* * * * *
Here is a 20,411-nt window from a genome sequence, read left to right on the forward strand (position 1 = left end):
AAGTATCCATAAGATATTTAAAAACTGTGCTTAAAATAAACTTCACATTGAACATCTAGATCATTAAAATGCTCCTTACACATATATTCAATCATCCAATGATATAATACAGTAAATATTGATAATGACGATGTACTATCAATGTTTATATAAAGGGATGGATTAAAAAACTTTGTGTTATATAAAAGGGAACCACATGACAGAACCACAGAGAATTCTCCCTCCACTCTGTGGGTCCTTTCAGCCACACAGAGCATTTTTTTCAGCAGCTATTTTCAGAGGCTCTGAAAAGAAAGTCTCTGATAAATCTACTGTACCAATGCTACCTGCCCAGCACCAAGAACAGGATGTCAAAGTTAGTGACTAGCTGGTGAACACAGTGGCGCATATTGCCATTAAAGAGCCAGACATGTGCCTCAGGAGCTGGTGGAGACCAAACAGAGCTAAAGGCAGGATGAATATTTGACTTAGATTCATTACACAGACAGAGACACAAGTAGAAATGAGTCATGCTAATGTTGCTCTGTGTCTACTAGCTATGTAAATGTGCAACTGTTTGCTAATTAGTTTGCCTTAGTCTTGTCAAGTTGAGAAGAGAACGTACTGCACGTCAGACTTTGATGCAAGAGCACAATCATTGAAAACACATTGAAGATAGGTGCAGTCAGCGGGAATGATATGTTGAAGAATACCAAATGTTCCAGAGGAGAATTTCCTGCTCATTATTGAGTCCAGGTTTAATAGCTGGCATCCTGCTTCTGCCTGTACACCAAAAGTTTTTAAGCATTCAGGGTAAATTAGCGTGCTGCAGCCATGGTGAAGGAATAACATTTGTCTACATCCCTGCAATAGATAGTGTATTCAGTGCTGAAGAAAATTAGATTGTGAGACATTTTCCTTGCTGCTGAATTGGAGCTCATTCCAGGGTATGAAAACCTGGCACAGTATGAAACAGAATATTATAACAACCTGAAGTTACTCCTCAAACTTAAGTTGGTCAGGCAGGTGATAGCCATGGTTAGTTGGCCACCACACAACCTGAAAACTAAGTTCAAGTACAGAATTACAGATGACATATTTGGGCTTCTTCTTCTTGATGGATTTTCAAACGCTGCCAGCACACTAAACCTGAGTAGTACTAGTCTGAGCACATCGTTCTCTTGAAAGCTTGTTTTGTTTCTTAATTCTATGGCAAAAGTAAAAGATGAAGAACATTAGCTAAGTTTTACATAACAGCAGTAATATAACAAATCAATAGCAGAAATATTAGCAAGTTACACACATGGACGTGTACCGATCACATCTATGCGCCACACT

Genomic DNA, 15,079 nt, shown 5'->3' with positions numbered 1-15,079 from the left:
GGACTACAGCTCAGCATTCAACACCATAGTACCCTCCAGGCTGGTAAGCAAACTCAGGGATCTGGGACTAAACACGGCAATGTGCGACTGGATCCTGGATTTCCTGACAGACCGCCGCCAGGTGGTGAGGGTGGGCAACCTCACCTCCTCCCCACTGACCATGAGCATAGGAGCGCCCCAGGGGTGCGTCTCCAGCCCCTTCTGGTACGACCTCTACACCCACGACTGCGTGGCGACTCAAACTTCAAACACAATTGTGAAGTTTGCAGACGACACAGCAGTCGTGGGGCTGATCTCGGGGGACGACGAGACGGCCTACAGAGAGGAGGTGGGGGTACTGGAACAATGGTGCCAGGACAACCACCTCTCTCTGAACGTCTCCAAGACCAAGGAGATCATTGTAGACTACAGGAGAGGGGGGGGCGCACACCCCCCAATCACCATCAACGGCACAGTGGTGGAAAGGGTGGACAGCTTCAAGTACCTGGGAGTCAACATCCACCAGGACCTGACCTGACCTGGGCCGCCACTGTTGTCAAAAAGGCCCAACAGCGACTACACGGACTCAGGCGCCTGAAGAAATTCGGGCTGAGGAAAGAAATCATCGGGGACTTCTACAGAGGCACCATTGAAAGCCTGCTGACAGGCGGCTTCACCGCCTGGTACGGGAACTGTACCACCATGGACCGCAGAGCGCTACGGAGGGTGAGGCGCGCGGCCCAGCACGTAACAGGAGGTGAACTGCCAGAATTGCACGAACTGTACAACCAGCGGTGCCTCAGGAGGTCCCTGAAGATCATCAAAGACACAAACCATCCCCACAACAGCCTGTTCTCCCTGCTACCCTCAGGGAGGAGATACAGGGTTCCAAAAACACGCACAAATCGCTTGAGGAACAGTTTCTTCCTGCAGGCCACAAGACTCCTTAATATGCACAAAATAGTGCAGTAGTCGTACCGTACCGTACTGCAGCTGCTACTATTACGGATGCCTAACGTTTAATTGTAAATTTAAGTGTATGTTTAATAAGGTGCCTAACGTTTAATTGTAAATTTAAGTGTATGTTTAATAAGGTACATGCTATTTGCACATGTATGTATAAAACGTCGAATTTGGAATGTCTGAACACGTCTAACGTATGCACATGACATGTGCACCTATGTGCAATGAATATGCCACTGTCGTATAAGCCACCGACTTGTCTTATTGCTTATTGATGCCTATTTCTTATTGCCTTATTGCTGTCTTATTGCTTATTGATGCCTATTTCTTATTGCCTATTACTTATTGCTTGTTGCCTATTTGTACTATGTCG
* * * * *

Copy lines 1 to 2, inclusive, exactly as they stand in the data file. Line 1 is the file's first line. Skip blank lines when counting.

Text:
Here is a 20,411-nt window from a genome sequence, read left to right on the forward strand (position 1 = left end):
AAGTATCCATAAGATATTTAAAAACTGTGCTTAAAATAAACTTCACATTGAACATCTAGATCATTAAAATGCTCCTTACACATATATTCAATCATCCAATGATATAATACAGTAAATATTGATAATGACGATGTACTATCAATGTTTATATAAAGGGATGGATTAAAAAACTTTGTGTTATATAAAAGGGAACCACATGACAGAACCACAGAGAATTCTCCCTCCACTCTGTGGGTCCTTTCAGCCACACAGAGCATTTTTTTCAGCAGCTATTTTCAGAGGCTCTGAAAAGAAAGTCTCTGATAAATCTACTGTACCAATGCTACCTGCCCAGCACCAAGAACAGGATGTCAAAGTTAGTGACTAGCTGGTGAACACAGTGGCGCATATTGCCATTAAAGAGCCAGACATGTGCCTCAGGAGCTGGTGGAGACCAAACAGAGCTAAAGGCAGGATGAATATTTGACTTAGATTCATTACACAGACAGAGACACAAGTAGAAATGAGTCATGCTAATGTTGCTCTGTGTCTACTAGCTATGTAAATGTGCAACTGTTTGCTAATTAGTTTGCCTTAGTCTTGTCAAGTTGAGAAGAGAACGTACTGCACGTCAGACTTTGATGCAAGAGCACAATCATTGAAAACACATTGAAGATAGGTGCAGTCAGCGGGAATGATATGTTGAAGAATACCAAATGTTCCAGAGGAGAATTTCCTGCTCATTATTGAGTCCAGGTTTAATAGCTGGCATCCTGCTTCTGCCTGTACACCAAAAGTTTTTAAGCATTCAGGGTAAATTAGCGTGCTGCAGCCATGGTGAAGGAATAACATTTGTCTACATCCCTGCAATAGATAGTGTATTCAGTGCTGAAGAAAATTAGATTGTGAGACATTTTCCTTGCTGCTGAATTGGAGCTCATTCCAGGGTATGAAAACCTGGCACAGTATGAAACAGAATATTATAACAACCTGAAGTTACTCCTCAAACTTAAGTTGGTCAGGCAGGTGATAGCCATGGTTAGTTGGCCACCACACAACCTGAAAACTAAGTTCAAGTACAGAATTACAGATGACATATTTGGGCTTCTTCTTCTTGATGGATTTTCAAACGCTGCCAGCACACTAAACCTGAGTAGTACTAGTCTGAGCACATCGTTCTCTTGAAAGCTTGTTTTGTTTCTTAATTCTATGGCAAAAGTAAAAGATGAAGAACATTAGCTAAGTTTTACATAACAGCAGTAATATAACAAATCAATAGCAGAAATATTAGCAAGTTACACACATGGACGTGTACCGATCACATCTATGCGCCACACT